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Old September 10th, 2009, 07:44 AM   #1
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Help for a "Newbie?"

For the last 30 years I have lived in the audio world. Live sound for everything from business meetings to rock and roll festivals. Studio work from voice overs to full album productions.
With the economy going the way that it has, I have had so much work drop off to the point I was dying a slow death. I rolled the dice and am branching out into video. Less to carry, faster set up/breakdown and I figure can get more events into a day.
I took out a loan and bought the HM 100, lighting and new computer with Vegas 9. I have been shooting everything I could as an adjunct to the sound work that I have done, cooked the video down to an iPod touch (the most expensive business card I have ever had) and been showing the previous videos to anyone at the next show that might have a need.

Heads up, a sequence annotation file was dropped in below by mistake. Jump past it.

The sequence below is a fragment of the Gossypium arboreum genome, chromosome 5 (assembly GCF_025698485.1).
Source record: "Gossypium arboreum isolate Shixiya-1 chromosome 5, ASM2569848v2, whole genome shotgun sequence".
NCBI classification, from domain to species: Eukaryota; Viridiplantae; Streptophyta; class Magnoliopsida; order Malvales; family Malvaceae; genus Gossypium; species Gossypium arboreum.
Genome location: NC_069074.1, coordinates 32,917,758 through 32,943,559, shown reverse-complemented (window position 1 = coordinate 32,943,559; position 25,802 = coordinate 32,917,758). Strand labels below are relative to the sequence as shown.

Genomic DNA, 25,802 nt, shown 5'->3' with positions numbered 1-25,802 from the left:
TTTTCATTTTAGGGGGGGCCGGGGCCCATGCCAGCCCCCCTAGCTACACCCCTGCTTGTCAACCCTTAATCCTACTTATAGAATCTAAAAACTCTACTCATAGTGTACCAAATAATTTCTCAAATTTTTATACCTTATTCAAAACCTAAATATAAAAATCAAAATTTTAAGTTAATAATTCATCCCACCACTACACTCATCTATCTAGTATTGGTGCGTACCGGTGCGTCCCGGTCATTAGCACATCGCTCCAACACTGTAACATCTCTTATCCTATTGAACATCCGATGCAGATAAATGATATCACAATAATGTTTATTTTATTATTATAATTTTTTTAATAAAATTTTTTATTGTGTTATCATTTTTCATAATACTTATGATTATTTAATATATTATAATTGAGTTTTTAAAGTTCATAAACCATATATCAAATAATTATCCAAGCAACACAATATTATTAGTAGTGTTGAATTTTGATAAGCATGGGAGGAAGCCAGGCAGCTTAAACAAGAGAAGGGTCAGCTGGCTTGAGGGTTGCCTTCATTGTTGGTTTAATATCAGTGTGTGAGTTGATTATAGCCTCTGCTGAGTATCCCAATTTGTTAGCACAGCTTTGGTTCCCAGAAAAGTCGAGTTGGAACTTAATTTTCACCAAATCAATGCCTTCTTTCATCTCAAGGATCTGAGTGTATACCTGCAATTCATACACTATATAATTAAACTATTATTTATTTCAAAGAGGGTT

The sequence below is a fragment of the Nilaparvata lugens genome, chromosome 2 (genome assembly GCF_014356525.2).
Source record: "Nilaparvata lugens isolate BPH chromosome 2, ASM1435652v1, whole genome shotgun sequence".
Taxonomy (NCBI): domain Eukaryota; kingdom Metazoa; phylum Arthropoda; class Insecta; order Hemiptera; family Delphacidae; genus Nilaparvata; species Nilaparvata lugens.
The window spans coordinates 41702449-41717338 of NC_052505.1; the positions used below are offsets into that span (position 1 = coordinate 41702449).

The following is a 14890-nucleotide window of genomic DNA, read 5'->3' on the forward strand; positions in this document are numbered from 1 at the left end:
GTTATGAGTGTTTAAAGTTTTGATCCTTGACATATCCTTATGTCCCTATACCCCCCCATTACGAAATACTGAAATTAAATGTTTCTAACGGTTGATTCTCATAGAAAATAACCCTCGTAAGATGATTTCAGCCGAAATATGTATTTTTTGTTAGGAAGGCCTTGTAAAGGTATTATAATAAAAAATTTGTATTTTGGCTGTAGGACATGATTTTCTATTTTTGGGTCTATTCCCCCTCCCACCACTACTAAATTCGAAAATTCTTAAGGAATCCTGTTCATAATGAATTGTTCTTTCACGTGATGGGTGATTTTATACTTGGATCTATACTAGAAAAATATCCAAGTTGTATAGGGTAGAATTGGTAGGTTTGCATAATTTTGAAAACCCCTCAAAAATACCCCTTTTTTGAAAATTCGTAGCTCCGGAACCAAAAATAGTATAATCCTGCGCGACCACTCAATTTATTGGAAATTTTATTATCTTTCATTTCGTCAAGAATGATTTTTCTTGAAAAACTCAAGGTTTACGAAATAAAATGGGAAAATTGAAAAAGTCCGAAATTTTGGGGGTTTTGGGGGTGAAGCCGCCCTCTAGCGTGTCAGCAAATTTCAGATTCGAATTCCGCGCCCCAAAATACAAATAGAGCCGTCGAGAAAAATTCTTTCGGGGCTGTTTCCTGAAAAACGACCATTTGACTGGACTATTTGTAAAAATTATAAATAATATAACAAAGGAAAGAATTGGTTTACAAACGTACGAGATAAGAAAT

First of all, any "rules of thumb" that anyone can offer to a newbie will be greatly appreciated! Things that you educated pros probably learned in the first week of class.
Now, I have my first paying video gig on September 30. I went down to the site to test the camera. Brought the video back to cook it in Vegas to look at it. The background is a brick wall in a comedy club. I was about 30 feet away. The moire' effect ( I think that is the proper term) is very disconcerting when I try to follow the performer across the stage and shoot his interaction with the audience.